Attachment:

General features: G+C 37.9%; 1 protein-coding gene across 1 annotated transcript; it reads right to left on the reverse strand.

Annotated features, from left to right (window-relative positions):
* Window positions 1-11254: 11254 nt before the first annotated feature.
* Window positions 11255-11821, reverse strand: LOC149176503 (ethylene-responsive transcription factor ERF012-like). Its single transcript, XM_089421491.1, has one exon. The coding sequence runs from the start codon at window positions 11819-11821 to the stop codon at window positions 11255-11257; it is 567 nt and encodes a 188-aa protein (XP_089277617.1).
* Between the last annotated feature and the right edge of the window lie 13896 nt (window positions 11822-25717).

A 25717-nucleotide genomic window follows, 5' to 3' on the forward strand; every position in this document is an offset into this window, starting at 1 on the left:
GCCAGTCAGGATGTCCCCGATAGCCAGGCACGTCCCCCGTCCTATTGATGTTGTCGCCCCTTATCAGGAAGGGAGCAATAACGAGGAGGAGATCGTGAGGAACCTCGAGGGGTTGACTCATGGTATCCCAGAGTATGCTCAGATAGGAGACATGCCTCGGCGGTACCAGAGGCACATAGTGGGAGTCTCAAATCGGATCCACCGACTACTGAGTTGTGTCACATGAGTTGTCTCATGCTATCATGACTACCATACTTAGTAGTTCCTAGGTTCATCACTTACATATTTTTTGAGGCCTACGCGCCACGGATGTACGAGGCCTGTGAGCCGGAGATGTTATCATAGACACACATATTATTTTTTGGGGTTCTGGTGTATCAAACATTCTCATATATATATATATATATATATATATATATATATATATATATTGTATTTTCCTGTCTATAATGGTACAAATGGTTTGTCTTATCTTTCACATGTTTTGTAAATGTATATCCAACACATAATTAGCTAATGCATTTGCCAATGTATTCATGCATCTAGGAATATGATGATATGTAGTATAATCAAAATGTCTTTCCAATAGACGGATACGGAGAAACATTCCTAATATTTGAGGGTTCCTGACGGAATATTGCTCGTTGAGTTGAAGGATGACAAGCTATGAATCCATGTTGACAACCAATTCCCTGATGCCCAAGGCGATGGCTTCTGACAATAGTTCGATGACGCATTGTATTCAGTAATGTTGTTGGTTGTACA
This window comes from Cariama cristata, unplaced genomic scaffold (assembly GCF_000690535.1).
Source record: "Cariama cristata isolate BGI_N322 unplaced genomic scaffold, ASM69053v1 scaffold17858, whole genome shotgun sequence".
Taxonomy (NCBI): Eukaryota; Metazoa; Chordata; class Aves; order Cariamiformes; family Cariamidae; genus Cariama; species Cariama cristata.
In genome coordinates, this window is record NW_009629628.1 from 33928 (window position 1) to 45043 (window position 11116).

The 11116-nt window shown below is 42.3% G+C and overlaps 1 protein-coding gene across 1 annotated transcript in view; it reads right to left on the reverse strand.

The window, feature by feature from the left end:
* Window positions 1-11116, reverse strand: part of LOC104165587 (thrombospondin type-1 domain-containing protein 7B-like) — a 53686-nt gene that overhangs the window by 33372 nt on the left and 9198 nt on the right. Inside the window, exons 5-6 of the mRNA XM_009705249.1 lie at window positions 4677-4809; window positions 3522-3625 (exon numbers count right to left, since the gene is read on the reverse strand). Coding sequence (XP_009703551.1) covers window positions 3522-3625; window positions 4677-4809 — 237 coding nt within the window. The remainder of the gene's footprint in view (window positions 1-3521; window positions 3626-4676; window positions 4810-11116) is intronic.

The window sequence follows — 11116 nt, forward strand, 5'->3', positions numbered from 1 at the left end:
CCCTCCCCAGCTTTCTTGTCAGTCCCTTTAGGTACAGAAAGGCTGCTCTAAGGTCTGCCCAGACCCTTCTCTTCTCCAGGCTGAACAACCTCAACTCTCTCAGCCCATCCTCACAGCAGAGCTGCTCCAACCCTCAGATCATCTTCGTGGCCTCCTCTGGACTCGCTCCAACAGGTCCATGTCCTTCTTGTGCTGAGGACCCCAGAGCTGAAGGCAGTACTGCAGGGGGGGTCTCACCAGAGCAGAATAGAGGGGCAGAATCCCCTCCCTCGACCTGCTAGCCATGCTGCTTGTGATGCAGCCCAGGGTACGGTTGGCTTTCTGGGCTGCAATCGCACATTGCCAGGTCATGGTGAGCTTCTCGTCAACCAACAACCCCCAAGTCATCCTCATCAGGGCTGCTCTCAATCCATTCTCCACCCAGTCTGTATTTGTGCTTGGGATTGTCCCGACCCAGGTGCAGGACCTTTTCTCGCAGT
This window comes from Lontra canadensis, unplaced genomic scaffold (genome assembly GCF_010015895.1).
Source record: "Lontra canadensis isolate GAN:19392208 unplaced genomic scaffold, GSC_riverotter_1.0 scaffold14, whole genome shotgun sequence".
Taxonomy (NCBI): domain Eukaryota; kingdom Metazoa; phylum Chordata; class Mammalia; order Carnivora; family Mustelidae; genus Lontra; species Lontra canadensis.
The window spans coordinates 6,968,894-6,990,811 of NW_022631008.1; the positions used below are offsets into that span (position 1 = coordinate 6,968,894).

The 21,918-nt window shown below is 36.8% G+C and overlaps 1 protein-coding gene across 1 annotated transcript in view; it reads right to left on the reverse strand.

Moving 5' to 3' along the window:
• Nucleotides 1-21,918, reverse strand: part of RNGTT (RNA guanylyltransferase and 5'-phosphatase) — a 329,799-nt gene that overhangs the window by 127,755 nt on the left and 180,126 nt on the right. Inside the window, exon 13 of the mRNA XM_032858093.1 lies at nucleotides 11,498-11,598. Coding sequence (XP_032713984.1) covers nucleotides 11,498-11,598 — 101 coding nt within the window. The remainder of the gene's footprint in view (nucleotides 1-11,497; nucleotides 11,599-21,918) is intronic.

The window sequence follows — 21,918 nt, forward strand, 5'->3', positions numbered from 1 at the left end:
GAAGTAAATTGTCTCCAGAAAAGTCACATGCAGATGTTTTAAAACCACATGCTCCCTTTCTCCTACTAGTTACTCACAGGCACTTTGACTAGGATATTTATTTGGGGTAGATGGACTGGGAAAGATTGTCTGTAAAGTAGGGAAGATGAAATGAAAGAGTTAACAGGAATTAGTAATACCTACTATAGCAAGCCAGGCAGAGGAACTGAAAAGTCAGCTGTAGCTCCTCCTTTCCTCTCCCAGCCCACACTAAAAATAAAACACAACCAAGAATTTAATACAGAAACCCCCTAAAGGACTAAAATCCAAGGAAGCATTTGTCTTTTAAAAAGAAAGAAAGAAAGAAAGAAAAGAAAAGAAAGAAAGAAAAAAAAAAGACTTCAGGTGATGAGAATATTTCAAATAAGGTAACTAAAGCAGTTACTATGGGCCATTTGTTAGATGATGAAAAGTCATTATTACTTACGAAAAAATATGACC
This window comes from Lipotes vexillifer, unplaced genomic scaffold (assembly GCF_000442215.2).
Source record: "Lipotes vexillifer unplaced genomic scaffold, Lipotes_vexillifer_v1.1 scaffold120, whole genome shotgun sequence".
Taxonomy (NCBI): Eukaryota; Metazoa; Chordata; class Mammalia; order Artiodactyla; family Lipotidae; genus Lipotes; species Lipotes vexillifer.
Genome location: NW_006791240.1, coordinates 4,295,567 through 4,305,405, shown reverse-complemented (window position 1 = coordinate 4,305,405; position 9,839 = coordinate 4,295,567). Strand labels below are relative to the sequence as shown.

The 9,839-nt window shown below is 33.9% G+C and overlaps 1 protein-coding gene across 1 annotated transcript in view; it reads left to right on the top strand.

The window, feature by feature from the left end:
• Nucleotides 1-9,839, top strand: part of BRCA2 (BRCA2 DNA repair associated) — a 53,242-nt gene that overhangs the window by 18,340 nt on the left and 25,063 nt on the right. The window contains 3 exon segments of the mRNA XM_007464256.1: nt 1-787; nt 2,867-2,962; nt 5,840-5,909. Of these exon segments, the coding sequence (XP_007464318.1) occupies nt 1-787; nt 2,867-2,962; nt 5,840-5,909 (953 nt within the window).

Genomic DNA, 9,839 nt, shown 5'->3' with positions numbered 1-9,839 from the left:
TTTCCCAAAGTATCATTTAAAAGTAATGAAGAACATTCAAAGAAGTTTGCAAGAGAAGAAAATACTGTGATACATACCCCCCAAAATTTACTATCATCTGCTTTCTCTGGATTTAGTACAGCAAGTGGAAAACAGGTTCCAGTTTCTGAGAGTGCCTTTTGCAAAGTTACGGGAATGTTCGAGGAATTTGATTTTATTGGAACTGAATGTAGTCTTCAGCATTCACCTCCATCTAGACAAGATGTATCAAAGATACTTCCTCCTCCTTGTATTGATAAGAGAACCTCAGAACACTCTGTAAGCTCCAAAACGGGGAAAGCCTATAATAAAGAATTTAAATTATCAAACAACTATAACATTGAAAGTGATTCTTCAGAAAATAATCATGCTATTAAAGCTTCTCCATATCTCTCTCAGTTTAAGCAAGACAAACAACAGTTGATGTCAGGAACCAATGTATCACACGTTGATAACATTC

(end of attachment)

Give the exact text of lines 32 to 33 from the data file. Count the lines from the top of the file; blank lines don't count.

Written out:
• Nucleotides 1-9,839, top strand: part of BRCA2 (BRCA2 DNA repair associated) — a 53,242-nt gene that overhangs the window by 18,340 nt on the left and 25,063 nt on the right. The window contains 3 exon segments of the mRNA XM_007464256.1: nt 1-787; nt 2,867-2,962; nt 5,840-5,909. Of these exon segments, the coding sequence (XP_007464318.1) occupies nt 1-787; nt 2,867-2,962; nt 5,840-5,909 (953 nt within the window).

Genomic DNA, 9,839 nt, shown 5'->3' with positions numbered 1-9,839 from the left: